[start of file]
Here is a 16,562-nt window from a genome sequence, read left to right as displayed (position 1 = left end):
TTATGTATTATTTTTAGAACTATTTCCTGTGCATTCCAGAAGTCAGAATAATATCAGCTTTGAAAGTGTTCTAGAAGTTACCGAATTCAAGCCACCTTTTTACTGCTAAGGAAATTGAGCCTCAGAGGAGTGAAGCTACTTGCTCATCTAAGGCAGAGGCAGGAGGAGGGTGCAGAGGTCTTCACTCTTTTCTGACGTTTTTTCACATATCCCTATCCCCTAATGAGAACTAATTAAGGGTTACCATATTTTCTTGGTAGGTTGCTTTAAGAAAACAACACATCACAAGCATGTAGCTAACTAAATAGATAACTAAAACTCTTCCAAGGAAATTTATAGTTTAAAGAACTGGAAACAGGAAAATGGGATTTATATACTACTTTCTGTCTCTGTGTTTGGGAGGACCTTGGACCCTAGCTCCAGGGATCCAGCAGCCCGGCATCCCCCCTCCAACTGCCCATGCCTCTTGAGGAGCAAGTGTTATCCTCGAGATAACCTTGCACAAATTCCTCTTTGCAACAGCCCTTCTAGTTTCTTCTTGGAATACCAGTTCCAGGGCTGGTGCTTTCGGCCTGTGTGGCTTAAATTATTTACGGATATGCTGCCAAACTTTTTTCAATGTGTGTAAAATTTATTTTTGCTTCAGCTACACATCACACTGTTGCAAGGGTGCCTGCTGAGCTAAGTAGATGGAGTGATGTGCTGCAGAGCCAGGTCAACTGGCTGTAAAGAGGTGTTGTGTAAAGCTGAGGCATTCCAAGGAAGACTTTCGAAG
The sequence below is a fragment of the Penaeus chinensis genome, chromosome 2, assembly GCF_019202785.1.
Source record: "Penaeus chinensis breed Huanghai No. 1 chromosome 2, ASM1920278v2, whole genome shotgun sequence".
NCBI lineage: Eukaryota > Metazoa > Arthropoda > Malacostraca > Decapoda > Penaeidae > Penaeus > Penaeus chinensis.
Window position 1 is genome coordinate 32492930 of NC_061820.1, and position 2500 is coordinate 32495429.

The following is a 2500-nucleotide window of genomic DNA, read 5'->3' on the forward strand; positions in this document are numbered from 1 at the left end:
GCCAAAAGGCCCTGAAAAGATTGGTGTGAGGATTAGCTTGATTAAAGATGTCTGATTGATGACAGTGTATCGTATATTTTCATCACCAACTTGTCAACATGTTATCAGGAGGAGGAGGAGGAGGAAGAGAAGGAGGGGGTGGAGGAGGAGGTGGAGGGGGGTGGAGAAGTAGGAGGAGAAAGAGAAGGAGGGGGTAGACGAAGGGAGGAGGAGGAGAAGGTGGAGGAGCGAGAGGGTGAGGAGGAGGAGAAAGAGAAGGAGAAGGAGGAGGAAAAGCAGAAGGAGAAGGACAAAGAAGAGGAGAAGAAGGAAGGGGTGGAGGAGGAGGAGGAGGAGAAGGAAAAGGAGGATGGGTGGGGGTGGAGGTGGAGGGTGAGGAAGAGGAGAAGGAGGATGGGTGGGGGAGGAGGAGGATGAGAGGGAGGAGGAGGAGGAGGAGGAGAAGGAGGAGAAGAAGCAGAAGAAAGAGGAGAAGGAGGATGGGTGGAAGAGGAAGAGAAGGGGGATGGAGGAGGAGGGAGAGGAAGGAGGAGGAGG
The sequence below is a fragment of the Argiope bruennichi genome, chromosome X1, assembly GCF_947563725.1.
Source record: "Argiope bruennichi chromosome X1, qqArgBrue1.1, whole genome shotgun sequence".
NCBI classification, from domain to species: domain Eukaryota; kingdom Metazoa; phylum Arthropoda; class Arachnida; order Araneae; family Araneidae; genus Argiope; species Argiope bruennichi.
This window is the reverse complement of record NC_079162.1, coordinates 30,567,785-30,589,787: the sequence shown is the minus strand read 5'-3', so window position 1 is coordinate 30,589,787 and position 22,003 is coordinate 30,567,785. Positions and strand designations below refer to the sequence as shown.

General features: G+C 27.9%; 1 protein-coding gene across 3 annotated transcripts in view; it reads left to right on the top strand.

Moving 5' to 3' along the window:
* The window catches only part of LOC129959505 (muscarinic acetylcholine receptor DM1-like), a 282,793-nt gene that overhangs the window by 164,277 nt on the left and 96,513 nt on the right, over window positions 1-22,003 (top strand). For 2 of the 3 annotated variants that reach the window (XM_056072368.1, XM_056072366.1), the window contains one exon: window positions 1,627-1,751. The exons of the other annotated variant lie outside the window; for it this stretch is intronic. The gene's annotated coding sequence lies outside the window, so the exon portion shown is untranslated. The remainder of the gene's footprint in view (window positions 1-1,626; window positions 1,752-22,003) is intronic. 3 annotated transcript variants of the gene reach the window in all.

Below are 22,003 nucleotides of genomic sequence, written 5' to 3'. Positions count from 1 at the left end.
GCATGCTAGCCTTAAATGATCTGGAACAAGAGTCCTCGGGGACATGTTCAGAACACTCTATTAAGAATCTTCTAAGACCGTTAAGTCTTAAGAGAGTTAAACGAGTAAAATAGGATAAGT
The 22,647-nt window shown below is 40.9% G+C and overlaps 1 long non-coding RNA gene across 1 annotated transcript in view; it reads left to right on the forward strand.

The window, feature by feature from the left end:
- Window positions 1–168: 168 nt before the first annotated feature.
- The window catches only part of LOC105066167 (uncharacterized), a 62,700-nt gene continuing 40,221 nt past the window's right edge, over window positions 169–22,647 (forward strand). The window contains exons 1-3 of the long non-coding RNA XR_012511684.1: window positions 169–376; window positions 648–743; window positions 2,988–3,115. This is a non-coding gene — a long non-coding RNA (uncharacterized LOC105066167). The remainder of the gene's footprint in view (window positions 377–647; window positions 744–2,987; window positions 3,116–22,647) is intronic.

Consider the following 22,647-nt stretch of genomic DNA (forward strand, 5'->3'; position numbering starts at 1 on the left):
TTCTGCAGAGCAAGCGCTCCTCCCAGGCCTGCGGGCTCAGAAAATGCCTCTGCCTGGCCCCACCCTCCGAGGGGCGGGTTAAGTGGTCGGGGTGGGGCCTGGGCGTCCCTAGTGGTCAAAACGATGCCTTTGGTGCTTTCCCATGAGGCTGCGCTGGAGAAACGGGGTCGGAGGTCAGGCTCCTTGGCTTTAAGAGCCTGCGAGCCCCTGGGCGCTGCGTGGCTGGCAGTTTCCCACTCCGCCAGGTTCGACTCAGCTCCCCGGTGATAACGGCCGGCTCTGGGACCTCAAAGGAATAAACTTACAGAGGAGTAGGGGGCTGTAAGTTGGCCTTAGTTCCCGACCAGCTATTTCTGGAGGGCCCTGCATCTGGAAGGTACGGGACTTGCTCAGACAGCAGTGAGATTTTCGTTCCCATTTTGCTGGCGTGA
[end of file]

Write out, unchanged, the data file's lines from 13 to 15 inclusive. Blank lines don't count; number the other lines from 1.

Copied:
General features: G+C 27.9%; 1 protein-coding gene across 3 annotated transcripts in view; it reads left to right on the top strand.

Moving 5' to 3' along the window:
* The window catches only part of LOC129959505 (muscarinic acetylcholine receptor DM1-like), a 282,793-nt gene that overhangs the window by 164,277 nt on the left and 96,513 nt on the right, over window positions 1-22,003 (top strand). For 2 of the 3 annotated variants that reach the window (XM_056072368.1, XM_056072366.1), the window contains one exon: window positions 1,627-1,751. The exons of the other annotated variant lie outside the window; for it this stretch is intronic. The gene's annotated coding sequence lies outside the window, so the exon portion shown is untranslated. The remainder of the gene's footprint in view (window positions 1-1,626; window positions 1,752-22,003) is intronic. 3 annotated transcript variants of the gene reach the window in all.